Summer provides the perfect opportunity to make mental notes on what worked well, what fell flat, and areas of needed growth. EdWeb: Supporting English Language Learners with Free Digital Tools. The power of Translator and PowerPoint's automatic captioning and translation (in over 60 languages)! - NeverEndingSearch. Include: Demonstrate an understanding of and commitment to inclusiveness and respect for diversity in the learning community.
AASL National School Library Standards, Key Commitment: Include As librarians, we are committed to serving every child and respecting diversity across our learning community. Supporting English Language Learners with Free Digital Tools (slides) Immersive Reader: A powerful tool to support schoolwide literacy - NeverEndingSearch. Imagine an instructional partner who could act as: a lifeline for students and parents for whom English is not a first language a friendly support system for your emerging readers and your students with learning differencesa coach who presents the availability of individual reading environment choices and encourages independencea collaborator who amplifies the effectiveness of the other literacy apps and digital content you and your students use every day.
Such a partner is Microsoft EDU’s Immersive Reader, a growingly popular tool that presents scalable, friendly, flexible, stigma-free solutions to improve literacy schoolwide. And librarians can lead in its implementation and integration. Launched in January 2016 as a bold Microsoft Hackathon idea, Immersive Reader, incorporates current reading research and inclusive design principles. As a part of Microsoft’s suite of Learning Tools, Immersive Reader offers readers the ability to : Research: Verbally on the App Store. The Zones of Regulation on the App Store. Seeing AI on the App Store. Autism Core Skills School Edition: Academic, Communication, and Social Skills Plus Data on the App Store. Rufus Robot - Home. Find, Share and Recommend Accessible iOS, Mac, Apple Watch and Apple TV Apps. Here at AppleVis we strive to make it easier for you to find great and accessible apps to use on Apple products.
From this page, you can browse and search our directories of iOS, Mac, Apple Watch and Apple TV apps; see what apps others are recommending; see which iOS apps our community has inducted into our Hall Of Fame; and check to see if there are any promotions on accessible apps. iOS Apps iOS App Directory Our main resource for owners of iPhones, iPads and the iPod Touch is the iOS App Directory, which currently contains user-submitted information on the accessibility of more than 3000 apps. View the latest entries in the iOS App Directory Browse the iOS App Directory by category Browse the iOS App Directory by app name. An Accessible Online Library for people with print disabilities. Learning Ally - Support for Dyslexia and Learning Disabilities. Proloquo2Go on the App Store. Choiceworks on the App Store. NLS at the Library of Congress - National Library Service for the Blind and Physically Handicapped (NLS)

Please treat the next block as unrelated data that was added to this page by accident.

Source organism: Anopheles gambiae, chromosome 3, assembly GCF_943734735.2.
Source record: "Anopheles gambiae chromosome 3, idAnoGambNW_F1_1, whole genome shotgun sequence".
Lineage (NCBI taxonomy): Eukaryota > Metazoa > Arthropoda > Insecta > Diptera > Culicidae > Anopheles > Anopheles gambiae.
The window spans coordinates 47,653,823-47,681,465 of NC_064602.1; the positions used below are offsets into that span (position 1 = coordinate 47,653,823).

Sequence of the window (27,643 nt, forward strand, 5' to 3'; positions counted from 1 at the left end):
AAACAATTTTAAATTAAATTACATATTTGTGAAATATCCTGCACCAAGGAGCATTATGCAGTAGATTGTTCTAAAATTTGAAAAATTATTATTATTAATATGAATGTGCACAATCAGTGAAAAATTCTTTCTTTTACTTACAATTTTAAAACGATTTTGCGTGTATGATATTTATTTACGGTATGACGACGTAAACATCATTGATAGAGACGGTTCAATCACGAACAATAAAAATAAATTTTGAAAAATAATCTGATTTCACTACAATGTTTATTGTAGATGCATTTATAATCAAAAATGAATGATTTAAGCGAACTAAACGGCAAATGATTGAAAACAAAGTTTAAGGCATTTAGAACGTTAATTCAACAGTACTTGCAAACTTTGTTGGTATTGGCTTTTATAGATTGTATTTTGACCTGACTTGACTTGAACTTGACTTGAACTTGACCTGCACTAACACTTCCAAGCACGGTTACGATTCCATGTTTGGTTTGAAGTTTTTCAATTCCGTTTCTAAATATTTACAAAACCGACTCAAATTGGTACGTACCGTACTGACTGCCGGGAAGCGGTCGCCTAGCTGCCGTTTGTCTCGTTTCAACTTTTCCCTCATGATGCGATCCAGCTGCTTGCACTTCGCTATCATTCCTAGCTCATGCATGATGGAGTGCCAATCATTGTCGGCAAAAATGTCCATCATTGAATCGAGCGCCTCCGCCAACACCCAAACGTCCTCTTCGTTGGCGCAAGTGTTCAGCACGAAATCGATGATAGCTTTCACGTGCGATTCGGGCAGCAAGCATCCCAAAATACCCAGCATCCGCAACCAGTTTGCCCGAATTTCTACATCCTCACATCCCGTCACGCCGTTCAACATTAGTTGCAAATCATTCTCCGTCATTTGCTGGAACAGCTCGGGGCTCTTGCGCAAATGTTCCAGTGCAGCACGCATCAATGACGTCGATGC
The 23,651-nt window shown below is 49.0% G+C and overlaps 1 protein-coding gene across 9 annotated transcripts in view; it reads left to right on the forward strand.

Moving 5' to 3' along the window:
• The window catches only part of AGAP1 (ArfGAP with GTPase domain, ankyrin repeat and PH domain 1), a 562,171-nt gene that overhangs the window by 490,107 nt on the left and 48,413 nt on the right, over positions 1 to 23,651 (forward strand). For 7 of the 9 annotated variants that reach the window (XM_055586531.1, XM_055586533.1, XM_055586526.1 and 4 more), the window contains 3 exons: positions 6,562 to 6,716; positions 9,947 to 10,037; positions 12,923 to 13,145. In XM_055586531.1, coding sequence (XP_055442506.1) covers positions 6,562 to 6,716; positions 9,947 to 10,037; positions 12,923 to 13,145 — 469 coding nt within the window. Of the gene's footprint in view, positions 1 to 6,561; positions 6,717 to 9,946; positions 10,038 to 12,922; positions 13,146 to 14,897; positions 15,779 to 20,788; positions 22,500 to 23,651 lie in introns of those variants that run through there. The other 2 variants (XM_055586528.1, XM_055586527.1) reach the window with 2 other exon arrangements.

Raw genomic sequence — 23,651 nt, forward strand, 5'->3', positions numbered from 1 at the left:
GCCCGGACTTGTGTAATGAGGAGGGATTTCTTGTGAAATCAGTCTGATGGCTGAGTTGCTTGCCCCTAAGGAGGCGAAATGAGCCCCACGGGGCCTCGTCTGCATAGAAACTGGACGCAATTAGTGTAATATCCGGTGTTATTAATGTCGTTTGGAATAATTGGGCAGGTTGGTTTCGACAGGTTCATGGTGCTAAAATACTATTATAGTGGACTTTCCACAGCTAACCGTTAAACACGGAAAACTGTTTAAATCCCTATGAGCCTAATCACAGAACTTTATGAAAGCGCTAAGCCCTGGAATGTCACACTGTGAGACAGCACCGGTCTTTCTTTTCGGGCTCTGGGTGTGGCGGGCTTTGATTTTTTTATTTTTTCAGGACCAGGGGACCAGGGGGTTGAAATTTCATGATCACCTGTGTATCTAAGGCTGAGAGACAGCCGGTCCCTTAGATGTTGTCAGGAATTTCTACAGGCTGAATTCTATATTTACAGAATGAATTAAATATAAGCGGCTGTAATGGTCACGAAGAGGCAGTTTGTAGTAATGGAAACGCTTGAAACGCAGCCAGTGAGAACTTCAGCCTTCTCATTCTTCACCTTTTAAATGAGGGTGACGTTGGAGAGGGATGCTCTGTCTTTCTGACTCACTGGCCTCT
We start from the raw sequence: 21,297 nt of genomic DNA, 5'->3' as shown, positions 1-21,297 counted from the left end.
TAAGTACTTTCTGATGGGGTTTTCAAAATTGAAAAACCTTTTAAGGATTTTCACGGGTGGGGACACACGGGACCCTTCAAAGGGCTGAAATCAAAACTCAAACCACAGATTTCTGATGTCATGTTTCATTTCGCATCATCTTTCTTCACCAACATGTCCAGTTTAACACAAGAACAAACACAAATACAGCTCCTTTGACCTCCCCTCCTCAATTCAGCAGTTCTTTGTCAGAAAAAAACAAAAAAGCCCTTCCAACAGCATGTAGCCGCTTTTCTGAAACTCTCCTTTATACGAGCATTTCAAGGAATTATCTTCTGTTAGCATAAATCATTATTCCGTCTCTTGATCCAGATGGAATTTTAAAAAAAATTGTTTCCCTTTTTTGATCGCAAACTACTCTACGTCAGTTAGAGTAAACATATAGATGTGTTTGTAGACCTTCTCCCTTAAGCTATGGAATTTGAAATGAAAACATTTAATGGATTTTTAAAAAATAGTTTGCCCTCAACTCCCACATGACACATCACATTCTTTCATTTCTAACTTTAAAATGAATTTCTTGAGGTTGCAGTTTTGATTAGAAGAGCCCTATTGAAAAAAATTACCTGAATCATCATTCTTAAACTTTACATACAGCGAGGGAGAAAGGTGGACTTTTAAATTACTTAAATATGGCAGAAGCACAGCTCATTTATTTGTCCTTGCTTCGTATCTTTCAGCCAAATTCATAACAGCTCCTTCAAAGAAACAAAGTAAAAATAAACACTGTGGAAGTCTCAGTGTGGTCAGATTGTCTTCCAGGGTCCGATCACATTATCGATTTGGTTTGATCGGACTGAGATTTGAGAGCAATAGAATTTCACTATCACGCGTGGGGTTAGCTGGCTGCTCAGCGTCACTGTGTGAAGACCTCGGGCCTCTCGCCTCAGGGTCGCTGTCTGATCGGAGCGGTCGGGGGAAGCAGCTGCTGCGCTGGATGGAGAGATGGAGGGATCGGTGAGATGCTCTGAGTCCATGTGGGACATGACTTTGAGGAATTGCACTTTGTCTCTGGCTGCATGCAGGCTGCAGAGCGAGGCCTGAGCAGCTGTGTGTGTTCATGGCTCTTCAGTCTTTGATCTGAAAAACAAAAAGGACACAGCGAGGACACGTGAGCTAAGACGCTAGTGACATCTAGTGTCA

Storytime for the Spectrum. Librarian Carrie Rogers-Whitehead noticed there were always a couple of kids running around and making noise during one of her storytimes.
And when they started up, the rest of the 2- and 3-year-olds followed suit. She decided to ask their mom what she could do to make storytime a more positive experience for her kids, but she didn’t expect the mother’s response. “She began crying and got very upset. She said, ‘I’m so sorry. They have autism. And that was the beginning of the Salt Lake County (Utah) Library’s sensory storytime—a special program for children on the autism spectrum.